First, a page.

Resilient Lamoille

Building Resilient Communities
for a Healthy Lamoille Valley

Building Resilience Helps You Withstand Life’s Challenges.

Healing Can Happen at Any Age.

We Can Prevent ACEs From Passing on to the Next Generation

Adverse Childhood Experience
Create Toxic Stress

  • Emotional, sexual, or physical abuse
  • Physical or emotional neglect
  • Violence at home or in the community
  • Parental substance misuse or mental illness.
  • Parental separation, divorce, or loss of a parent
  • Incarcerated family member
  • Bullying (by another child or adult)
  • Racial discrimination and sexism
  • Homelessness and hunger
  • Natural disasters and war

ACE Can Have a Lasting Effect On…

  • Chronic Health Conditions
    obesity, diabetes, depression, cancer, etc.
  • Risky behaviors
    smoking, alcoholism, drug use
  • Life Potential
    school and job success
  • Relationships
    family, co-workers & friends

Positive and Tolerable Stress Helps Build Resilience; Toxic Stress is Harmful

Retrain Your Brain

Small Changes Can Have a Big Effect


Practicing positive and often simple activities can help retrain ones brain, at any age, to handle stressful situations in a new way. This helps the brain to heal itself!

› Enjoy Music

› Create Art

› Exercise

› Eat Healthy Meals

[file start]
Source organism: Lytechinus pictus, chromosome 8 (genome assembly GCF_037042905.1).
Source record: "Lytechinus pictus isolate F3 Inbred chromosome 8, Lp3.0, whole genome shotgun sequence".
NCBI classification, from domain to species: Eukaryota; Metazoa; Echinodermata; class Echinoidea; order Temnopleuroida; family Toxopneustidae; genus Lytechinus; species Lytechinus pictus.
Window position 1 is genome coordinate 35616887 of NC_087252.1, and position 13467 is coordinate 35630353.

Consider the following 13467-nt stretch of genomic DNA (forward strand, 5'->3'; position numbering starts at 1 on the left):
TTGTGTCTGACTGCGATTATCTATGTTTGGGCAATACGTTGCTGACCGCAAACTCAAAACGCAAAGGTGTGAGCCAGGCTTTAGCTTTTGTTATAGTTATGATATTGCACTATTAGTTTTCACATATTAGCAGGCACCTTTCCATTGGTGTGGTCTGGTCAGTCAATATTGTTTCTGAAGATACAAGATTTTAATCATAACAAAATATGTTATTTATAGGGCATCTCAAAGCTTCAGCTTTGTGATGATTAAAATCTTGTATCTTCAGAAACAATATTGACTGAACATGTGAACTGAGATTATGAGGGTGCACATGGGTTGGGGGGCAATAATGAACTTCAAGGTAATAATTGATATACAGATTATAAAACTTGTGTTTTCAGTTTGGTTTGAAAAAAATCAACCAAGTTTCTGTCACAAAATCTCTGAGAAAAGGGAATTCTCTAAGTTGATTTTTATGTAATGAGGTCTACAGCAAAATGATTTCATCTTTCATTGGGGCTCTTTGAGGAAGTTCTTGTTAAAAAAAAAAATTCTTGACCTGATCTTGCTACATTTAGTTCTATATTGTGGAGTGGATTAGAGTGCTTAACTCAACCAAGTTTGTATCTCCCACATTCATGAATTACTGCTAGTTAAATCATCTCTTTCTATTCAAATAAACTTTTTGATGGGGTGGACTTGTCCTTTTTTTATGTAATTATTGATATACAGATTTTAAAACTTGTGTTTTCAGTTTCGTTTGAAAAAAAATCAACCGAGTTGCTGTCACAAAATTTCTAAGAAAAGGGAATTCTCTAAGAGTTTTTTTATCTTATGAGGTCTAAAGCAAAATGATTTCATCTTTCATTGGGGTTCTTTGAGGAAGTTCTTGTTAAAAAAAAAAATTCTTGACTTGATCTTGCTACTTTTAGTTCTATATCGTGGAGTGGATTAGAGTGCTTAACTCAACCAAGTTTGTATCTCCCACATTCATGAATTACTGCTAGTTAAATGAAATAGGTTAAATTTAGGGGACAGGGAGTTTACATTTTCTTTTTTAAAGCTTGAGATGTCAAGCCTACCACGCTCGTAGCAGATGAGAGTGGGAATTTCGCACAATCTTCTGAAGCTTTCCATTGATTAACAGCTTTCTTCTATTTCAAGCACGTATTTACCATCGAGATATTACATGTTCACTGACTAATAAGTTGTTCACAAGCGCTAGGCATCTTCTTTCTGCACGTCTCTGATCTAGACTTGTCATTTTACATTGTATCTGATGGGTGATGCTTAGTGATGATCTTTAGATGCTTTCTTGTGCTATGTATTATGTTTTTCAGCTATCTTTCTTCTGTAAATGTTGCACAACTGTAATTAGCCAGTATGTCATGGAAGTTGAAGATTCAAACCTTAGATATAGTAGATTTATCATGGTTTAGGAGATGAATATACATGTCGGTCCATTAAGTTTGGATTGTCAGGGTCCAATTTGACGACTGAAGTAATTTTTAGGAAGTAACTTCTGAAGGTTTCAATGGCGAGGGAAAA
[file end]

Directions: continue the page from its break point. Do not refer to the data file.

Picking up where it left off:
› Find Supportive Relationships

› Smile

› Talk About Feelings

› Walk in the Woods

› Feel Gratitude

› Think Positively

› Get Quality Sleep

› Be Hopeful

› Be Mindful

› Volunteer

› Acknowledge Trauma

› Seek Support

› Identify Emotional Triggers

› Get Mental Health & Substance Use Treatment

› Play

› Find Safe & Stable Nurturing Environments

› Identify Positive Role Models

› Breathe Deeply

› Practice Yoga

› Garden

› Interact

› Laugh

Your Lamoille Valley Network of Support

Help Lines

Crisis Text Line -TEXT VT to 741741

Clarina Howard Nichols Center -Hotline, 802-888-5256 / Business 802-888-2584

AWARE Domestic & Sexual Violence Services,  802-472-6463,

VT 2-1-1, Call 2-1-1 for 24/7 information and referral or text your zip code to 898211 (M-F 8am to 8pm)

VT State Police Anonymous Tipline, text “CRIMES” (274637) to Keyword: VTIPS

Vermont Family Network, 802-888-8888,

Meeting Basic Needs

Capstone Community Action, 802-888-7993 or 800-639-8710,

UVM Extension EFNEP (Food & Nutrition Education), 802-888-4972 Ext. 401

Women, Infant & Children, 802-888-7447,

Reach Up, 800-479-61518,

United Way of Lamoille County 802-888-3252,

Rural Community Transportation, 855-811-6360,

Lamoille Community Food Share, 802-888-6550,

Hardwick Food Pantry 802-472-5940,

Meals on Wheels 802-888-5011,

Supporting Families

Lamoille County Child Advocacy Center, 802-851-8116,

Lamoille Family Center, 802-888-5229,

Capstone Community Action (Headstart), 802-888-7993 or 1-800-639-8710,

Resilience Beyond Incarceration, 802-888-5871,

Laraway Youth and Family Services, 802-635-2805,

Building Stronger Communities

Healthy Lamoille Valley (Prevention Coalition), 802-730-6599,

Lamoille Restorative Center, 802-888-5871,

Hardwick Area Justice Center, 802-644-1960,

Recovering and Thriving

North Central Vermont Recovery Center, 802-851-8120,

Medication Assisted Treatment @CHSLV, 802-888-8320,

Treatment Associates, 802-888-0079,

VT Dept. of Health Substance Prevention Consultant, 802-888-2581,

802 QUITS, 800-QUIT-NOW,

Enhancing Mental and Physical Health

Behavioral Health and Wellness Center, 802-888-8320,

Copley Hospital, 802-888-8888,

Community Health Services of the Lamoille Valley, 802-888-0895,

Lamoille County Mental Health Services, 802-888-5026,

Hardwick Health Center, 802-472-3300,

Aiding Youth and Young Adults